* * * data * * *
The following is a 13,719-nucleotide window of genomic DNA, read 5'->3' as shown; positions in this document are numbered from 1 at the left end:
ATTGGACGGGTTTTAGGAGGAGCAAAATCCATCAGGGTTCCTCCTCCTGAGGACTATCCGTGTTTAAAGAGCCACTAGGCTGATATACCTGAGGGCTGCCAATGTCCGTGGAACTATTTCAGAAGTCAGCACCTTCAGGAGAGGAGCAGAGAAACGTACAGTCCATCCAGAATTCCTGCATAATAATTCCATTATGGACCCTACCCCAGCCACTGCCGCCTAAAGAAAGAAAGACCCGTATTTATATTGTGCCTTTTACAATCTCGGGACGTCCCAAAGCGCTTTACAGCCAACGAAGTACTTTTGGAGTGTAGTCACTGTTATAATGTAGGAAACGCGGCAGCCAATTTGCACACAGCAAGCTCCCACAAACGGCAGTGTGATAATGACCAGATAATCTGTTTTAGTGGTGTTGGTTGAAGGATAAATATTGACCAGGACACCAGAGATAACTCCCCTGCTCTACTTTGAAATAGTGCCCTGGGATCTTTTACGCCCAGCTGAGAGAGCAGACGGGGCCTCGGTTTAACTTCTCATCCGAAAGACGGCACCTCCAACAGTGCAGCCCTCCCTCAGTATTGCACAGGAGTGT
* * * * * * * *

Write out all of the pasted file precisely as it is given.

The following is a 13,719-nucleotide window of genomic DNA, read 5'->3' as shown; positions in this document are numbered from 1 at the left end:
ATTGGACGGGTTTTAGGAGGAGCAAAATCCATCAGGGTTCCTCCTCCTGAGGACTATCCGTGTTTAAAGAGCCACTAGGCTGATATACCTGAGGGCTGCCAATGTCCGTGGAACTATTTCAGAAGTCAGCACCTTCAGGAGAGGAGCAGAGAAACGTACAGTCCATCCAGAATTCCTGCATAATAATTCCATTATGGACCCTACCCCAGCCACTGCCGCCTAAAGAAAGAAAGACCCGTATTTATATTGTGCCTTTTACAATCTCGGGACGTCCCAAAGCGCTTTACAGCCAACGAAGTACTTTTGGAGTGTAGTCACTGTTATAATGTAGGAAACGCGGCAGCCAATTTGCACACAGCAAGCTCCCACAAACGGCAGTGTGATAATGACCAGATAATCTGTTTTAGTGGTGTTGGTTGAAGGATAAATATTGACCAGGACACCAGAGATAACTCCCCTGCTCTACTTTGAAATAGTGCCCTGGGATCTTTTACGCCCAGCTGAGAGAGCAGACGGGGCCTCGGTTTAACTTCTCATCCGAAAGACGGCACCTCCAACAGTGCAGCCCTCCCTCAGTATTGCACAGGAGTGT